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Electronic health records advance quality care for all Minnesotans

All patients, whether they visit a small clinic, need mental health treatment, or receive care from multiple providers, stand to benefit from Electronic Health Records and the improved care coordination they make possible.

As Minnesota’s health commissioner, I work to improve the health of all Minnesotans. As a physician, I’m dedicated to providing the best care possible to patients. Secure electronic health records help achieve both goals by enhancing the safety, effectiveness, and efficiency of our health care system. With that in mind, I have been concerned to see some recent pushback on Minnesota’s requirement that all health care providers use electronic health records (EHR) by 2015.

Dr. Ed Ehlinger

Minnesota’s law on electronic health records was enacted in 2008 by a bipartisan majority and signed by Republican Gov. Tim Pawlenty. Instead of imposing penalties or fines on doctors and nurses, the law created a collaborative effort to meet its goals.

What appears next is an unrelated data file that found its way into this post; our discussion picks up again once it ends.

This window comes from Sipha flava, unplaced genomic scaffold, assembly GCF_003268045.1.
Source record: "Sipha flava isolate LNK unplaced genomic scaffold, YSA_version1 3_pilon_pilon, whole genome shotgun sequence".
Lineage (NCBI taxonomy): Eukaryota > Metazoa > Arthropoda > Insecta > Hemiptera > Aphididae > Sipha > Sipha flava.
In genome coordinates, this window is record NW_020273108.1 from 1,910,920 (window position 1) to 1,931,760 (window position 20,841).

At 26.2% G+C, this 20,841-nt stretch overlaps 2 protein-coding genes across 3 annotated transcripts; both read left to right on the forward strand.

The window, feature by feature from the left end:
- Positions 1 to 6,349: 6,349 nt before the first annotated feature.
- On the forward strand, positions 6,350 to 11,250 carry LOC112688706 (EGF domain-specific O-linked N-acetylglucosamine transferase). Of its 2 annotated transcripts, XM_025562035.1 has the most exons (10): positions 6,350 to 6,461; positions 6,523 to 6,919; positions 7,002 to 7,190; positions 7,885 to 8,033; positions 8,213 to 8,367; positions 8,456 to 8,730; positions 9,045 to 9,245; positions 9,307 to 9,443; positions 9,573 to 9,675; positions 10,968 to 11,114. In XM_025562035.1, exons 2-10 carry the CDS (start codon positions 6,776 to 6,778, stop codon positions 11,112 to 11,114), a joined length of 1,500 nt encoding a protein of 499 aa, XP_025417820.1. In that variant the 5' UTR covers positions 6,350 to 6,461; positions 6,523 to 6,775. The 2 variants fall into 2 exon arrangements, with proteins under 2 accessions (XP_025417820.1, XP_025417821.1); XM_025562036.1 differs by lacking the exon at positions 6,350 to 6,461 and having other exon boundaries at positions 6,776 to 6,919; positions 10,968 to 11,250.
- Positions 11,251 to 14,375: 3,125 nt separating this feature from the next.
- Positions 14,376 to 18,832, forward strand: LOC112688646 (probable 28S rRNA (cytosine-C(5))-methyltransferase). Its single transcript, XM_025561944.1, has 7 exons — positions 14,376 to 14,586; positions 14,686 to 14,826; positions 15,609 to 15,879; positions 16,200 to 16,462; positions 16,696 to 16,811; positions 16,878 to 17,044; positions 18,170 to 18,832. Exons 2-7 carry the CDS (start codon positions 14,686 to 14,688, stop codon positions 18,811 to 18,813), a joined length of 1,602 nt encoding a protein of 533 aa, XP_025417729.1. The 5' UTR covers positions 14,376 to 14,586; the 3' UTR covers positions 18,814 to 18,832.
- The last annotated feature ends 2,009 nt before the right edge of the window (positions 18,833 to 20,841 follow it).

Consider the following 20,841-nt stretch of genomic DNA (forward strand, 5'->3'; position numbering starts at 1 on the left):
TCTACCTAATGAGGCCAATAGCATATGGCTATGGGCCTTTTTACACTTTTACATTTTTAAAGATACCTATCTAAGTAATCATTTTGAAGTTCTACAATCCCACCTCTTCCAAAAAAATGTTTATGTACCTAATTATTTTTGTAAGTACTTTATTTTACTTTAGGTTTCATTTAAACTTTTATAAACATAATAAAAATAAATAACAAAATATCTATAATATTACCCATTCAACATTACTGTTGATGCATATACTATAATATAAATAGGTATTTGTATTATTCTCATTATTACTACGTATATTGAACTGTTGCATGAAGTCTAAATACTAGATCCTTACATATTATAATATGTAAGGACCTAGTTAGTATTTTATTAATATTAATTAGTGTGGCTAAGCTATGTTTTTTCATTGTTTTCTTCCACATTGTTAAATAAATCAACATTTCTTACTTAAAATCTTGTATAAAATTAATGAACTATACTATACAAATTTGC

Today, small and large clinics and hospitals have succeeded under this approach: 93 percent of Minnesota’s clinics and 99 percent of Minnesota’s hospitals have adopted EHRs and see their value. When surveyed, 95 percent of Minnesota’s clinics said EHR technology enhances patient care and 92 percent said EHRs alerted them to potential medication errors. Four Minnesota hospitals reported that over six months, using EHRs helped them collectively avoid 560 duplicate procedures.

All patients stand to benefit

These are important benefits at a time of increasing specialization and demand for team-based health care. Minnesotans will see additional benefits in settings such as nursing homes and mental health clinics. All Minnesota patients, whether they visit a small clinic, need mental health treatment, or receive care from multiple providers, stand to benefit from EHRs and the improved care coordination they make possible. 

This coordination is very important for patients facing multiple health challenges. Evidence shows EHRs can prevent patients from falling through the cracks as they get care for different conditions from different providers. Given that Americans with major mental illness die 14 to 32 years earlier than the general population, due greatly to a lack of coordinated medical care, the American Psychological Association has noted that, “Health information technology is the bedrock of any effort to coordinate and integrate care.”

The benefits of EHRs are not disputed, but there are four myths I would like to address.

Myth 1: Patients lose control over their mental health records such as therapy notes.